Does any one of the participants of this story build cars? No, again! They run fork trucks; they organize assembly lines; they design gear boxes, order bolt machines, make cost reports.

Who does build cars? It must be obvious. Henry Ford II, his vice-presidents, the chairman of the board, and the board of directors can't build a car any better than the bolt-putter-inner. They can and do, though, build millions of cars. It can only be properly said of this small group that "they build cars."

There is an old story about three men working on a cathedral. The first was asked what he was doing. He said, "I'm laying brick." The second was asked what he was doing. He said, "I'm plastering the wall." The third, who was carrying hod, was asked what he was doing. He said, "I'm building a cathedral."

The third man's answer is a useful adjustment that most of us find satisfying and meaningful in our daily work. The story is used in sermons, speeches, and conversations invariably to teach men the "value" of the labor and laborer in the grand process of creation, the daily lot of most of us. The story lends meaning and purpose to lives and labor which may be humdrum and on which, since very common, the law of supply and demand sets a low dollar value.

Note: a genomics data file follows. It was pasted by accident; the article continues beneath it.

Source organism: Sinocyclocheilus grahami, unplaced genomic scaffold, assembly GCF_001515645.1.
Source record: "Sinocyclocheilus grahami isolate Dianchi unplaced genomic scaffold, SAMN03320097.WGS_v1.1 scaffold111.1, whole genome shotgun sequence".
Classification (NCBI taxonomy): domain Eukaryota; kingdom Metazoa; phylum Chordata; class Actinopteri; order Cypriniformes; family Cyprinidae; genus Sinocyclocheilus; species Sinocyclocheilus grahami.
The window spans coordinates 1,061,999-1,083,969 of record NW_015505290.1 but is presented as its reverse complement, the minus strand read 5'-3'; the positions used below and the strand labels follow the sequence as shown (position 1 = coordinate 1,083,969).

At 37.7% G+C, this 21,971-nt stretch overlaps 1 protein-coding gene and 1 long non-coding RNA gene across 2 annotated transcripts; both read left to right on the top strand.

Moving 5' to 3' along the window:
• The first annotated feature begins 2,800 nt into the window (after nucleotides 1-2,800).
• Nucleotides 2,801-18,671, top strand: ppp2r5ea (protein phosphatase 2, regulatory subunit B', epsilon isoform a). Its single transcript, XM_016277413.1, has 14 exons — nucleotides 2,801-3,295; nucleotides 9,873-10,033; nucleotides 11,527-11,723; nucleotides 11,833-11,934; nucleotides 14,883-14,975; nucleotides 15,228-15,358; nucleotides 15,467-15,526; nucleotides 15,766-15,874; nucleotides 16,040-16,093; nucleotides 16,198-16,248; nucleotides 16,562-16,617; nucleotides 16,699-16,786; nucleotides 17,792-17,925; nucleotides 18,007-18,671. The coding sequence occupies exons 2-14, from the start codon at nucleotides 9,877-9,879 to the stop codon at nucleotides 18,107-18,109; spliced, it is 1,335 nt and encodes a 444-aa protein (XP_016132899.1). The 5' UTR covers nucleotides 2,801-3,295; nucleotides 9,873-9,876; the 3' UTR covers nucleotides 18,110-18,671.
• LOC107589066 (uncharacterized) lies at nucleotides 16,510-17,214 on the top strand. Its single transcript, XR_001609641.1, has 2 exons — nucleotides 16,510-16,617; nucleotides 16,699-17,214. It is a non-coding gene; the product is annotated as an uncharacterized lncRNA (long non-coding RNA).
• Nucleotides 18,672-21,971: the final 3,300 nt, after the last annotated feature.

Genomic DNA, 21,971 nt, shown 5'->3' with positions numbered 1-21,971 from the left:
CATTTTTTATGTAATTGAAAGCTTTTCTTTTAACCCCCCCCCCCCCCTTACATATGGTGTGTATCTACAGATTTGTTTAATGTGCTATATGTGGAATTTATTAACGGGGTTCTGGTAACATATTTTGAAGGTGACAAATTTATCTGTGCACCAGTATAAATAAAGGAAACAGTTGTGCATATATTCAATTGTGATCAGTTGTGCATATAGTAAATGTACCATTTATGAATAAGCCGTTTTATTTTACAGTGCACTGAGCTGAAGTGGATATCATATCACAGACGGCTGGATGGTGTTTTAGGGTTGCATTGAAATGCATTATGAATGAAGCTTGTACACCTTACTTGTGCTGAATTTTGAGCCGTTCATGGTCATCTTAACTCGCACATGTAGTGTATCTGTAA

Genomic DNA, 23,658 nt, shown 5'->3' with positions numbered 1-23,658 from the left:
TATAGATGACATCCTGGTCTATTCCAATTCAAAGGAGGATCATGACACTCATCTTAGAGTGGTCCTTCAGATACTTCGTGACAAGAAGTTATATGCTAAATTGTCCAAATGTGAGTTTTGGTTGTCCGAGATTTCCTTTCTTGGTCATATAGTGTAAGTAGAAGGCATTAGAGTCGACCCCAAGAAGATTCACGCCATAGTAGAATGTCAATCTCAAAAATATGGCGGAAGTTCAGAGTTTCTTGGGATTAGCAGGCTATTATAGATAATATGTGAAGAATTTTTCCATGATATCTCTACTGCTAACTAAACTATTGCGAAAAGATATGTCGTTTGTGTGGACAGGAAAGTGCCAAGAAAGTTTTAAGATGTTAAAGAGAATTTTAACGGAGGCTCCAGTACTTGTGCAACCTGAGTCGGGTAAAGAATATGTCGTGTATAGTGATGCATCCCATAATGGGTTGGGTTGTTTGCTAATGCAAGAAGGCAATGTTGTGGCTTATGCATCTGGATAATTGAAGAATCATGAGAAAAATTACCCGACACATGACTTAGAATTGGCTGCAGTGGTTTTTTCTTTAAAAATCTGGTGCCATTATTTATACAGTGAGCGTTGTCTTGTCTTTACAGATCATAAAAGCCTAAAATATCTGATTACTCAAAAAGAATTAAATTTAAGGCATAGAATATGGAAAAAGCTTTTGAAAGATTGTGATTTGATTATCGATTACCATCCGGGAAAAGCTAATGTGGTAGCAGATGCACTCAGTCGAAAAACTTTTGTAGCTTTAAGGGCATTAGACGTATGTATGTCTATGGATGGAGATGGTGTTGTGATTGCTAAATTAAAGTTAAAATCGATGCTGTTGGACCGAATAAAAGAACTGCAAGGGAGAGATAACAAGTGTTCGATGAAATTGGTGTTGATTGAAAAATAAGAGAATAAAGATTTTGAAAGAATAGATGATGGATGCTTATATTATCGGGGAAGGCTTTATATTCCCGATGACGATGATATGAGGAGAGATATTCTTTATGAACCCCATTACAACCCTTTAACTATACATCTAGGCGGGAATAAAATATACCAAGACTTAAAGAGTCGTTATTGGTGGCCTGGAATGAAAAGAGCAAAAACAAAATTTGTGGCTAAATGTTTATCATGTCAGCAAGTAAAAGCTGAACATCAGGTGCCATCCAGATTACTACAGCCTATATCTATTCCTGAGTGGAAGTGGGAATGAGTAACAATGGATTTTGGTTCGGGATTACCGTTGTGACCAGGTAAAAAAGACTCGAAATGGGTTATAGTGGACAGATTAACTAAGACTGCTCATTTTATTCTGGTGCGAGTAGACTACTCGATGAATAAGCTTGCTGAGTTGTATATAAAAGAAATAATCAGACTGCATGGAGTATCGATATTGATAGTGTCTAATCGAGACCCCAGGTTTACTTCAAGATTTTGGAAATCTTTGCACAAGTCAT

The third man's answer is not an economic, social, or organizational reality. In fact, the third man does nothing more than carry hod from the mixing box to the masons on the north wall, then the east wall, then the south, in an endless cycle. He does not build the cathedral any more than he who put the bolt in the hole built a car. The cardinal, the bishop, or a building committee builds the cathedral. Seldom does even the architect have the freedom and authority to be possessive about "his" creation.

The sentimental, mystical, and more than a little deviant love affair the socialist has with the "workers" is at the root of so very much of the thinking today. And it does determine the direction, and the end, of the line of reasoning.

Does objection to the sentimental fiction make one some sort of an elitist? I answer that obliquely, that I fancy I'm not nearly as quick to trample on that "workman's" right to live by his own lights as is any socialist I know or have read.

That workman has the right to decide whether he will fasten his own seat belt.

James Yoke is a mechanical engineer and has worked in the architectural and construction industry tor many years.